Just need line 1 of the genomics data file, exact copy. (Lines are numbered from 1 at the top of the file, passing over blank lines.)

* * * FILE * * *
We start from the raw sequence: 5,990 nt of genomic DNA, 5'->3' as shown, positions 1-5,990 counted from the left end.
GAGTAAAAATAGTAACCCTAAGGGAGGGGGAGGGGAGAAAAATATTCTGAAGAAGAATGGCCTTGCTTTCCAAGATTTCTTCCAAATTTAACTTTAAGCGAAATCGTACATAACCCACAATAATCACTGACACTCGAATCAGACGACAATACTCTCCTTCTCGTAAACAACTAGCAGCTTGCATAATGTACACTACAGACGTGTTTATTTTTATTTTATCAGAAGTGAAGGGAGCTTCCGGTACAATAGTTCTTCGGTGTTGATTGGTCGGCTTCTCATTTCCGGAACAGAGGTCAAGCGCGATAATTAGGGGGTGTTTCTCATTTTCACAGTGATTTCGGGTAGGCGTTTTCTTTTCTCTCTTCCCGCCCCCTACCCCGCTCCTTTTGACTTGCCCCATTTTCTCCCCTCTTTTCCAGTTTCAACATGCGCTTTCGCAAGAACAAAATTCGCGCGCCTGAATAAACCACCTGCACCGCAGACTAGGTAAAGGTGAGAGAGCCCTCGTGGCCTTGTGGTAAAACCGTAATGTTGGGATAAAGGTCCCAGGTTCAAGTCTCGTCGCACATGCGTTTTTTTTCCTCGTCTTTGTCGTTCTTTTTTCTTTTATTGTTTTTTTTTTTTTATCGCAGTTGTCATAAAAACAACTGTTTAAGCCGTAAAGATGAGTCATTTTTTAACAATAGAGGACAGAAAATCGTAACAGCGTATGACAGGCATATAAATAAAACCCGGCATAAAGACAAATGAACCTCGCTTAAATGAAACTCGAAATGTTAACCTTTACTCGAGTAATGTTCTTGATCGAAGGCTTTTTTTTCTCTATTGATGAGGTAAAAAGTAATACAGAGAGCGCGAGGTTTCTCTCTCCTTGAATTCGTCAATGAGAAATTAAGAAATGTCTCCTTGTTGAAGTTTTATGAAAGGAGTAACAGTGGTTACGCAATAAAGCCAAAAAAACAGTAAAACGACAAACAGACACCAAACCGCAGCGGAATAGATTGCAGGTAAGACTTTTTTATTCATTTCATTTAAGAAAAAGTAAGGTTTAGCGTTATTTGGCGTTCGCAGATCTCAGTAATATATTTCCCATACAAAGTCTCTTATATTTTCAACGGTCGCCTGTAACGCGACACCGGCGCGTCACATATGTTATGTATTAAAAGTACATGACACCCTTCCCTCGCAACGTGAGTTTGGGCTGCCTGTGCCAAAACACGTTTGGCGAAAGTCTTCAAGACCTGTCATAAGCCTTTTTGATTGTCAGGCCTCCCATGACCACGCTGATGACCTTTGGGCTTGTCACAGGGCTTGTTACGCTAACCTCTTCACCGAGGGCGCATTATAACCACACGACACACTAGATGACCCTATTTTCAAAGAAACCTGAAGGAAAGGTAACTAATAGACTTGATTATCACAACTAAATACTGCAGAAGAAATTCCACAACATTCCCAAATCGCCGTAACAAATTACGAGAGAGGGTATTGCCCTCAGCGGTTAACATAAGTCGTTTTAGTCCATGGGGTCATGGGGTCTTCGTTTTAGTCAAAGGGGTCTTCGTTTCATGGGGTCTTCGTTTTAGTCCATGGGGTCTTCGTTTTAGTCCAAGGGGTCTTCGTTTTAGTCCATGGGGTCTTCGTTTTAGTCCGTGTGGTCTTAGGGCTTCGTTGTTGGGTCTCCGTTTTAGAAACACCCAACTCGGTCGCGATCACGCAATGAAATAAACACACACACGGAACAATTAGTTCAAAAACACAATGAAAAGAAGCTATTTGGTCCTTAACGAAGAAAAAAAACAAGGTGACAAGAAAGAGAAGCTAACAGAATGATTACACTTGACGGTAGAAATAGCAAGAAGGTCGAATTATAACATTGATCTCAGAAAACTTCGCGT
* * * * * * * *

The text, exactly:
We start from the raw sequence: 5,990 nt of genomic DNA, 5'->3' as shown, positions 1-5,990 counted from the left end.